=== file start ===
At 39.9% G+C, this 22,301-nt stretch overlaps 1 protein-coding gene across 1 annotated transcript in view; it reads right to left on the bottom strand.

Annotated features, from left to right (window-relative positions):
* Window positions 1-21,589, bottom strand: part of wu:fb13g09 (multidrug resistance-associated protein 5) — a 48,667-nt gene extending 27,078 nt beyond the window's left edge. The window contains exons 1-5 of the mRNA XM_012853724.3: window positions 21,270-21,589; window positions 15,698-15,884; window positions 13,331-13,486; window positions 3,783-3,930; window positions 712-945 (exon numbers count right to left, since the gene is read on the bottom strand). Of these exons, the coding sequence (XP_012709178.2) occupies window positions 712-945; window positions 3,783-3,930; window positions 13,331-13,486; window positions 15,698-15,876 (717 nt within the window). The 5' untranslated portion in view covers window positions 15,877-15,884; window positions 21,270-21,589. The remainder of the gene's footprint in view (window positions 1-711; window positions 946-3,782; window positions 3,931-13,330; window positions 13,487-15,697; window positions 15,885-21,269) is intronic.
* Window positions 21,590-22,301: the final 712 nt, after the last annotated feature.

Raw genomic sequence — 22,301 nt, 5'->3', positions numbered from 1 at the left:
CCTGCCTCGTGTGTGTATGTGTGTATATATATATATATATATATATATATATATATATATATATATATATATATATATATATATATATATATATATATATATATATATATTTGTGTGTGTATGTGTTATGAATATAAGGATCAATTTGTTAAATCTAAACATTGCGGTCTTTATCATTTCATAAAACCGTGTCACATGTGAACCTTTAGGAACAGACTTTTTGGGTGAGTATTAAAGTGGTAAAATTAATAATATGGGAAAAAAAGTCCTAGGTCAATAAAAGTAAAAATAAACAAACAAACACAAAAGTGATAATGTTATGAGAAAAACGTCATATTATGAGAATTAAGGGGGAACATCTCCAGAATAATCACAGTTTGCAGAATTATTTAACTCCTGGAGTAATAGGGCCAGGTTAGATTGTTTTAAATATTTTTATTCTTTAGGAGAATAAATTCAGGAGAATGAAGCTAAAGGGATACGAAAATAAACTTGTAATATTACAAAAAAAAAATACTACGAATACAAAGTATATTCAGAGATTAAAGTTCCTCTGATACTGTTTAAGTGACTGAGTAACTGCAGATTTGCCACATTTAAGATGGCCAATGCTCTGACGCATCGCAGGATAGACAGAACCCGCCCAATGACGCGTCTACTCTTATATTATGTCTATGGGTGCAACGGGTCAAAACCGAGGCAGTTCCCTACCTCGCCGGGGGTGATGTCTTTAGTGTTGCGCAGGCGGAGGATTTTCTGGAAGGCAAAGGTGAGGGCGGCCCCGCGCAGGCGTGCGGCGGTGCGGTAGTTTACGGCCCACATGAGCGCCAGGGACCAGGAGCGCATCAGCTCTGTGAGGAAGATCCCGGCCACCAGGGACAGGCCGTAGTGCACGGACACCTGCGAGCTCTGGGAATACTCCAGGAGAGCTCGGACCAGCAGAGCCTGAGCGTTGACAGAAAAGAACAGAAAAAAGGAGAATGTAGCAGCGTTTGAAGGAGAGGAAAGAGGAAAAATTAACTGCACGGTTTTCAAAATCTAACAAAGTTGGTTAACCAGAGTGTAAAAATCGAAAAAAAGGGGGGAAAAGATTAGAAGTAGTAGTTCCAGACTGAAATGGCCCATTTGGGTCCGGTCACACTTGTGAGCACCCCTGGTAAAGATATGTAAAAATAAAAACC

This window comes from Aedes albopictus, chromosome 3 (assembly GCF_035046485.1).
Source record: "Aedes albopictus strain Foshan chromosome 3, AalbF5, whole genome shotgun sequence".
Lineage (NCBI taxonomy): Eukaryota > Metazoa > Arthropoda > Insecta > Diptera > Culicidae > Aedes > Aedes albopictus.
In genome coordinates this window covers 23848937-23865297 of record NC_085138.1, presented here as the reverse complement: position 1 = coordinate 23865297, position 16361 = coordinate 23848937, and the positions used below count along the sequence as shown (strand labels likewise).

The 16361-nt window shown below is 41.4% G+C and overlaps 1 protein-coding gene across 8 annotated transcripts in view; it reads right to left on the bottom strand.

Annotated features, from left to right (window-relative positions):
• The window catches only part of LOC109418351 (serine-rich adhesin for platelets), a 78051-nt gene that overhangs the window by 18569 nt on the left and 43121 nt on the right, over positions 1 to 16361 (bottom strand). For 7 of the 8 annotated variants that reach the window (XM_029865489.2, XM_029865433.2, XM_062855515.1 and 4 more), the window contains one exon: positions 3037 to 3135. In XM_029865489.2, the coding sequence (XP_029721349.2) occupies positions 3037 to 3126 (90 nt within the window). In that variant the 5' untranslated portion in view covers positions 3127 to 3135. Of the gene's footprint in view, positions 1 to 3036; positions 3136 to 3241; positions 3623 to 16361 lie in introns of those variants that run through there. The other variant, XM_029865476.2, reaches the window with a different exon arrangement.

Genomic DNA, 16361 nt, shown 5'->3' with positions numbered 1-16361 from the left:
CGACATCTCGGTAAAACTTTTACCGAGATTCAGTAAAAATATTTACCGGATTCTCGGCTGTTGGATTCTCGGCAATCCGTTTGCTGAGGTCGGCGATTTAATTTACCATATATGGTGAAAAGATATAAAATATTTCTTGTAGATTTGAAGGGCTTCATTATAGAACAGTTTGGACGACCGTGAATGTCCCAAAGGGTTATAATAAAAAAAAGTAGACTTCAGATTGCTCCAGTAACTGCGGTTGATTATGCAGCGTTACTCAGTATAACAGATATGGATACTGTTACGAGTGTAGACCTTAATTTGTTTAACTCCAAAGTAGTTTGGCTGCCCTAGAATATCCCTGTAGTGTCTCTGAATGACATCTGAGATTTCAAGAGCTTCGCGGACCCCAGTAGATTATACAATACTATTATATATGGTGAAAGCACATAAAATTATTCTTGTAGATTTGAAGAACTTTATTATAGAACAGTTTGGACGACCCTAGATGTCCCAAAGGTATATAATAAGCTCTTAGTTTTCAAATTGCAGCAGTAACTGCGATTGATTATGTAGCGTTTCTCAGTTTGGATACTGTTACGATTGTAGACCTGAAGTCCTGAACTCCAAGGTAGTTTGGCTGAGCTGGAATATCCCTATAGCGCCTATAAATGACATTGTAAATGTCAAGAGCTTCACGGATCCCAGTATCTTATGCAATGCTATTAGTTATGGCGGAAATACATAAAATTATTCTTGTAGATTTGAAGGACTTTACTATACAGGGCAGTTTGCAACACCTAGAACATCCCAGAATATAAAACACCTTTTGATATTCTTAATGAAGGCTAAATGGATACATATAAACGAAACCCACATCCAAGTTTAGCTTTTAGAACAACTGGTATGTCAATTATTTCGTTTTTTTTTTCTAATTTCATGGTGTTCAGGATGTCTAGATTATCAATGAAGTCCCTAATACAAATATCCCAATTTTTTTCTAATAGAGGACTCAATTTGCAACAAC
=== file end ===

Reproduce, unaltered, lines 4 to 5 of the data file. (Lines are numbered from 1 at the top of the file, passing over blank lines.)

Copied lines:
* Window positions 21,590-22,301: the final 712 nt, after the last annotated feature.

Raw genomic sequence — 22,301 nt, 5'->3', positions numbered from 1 at the left: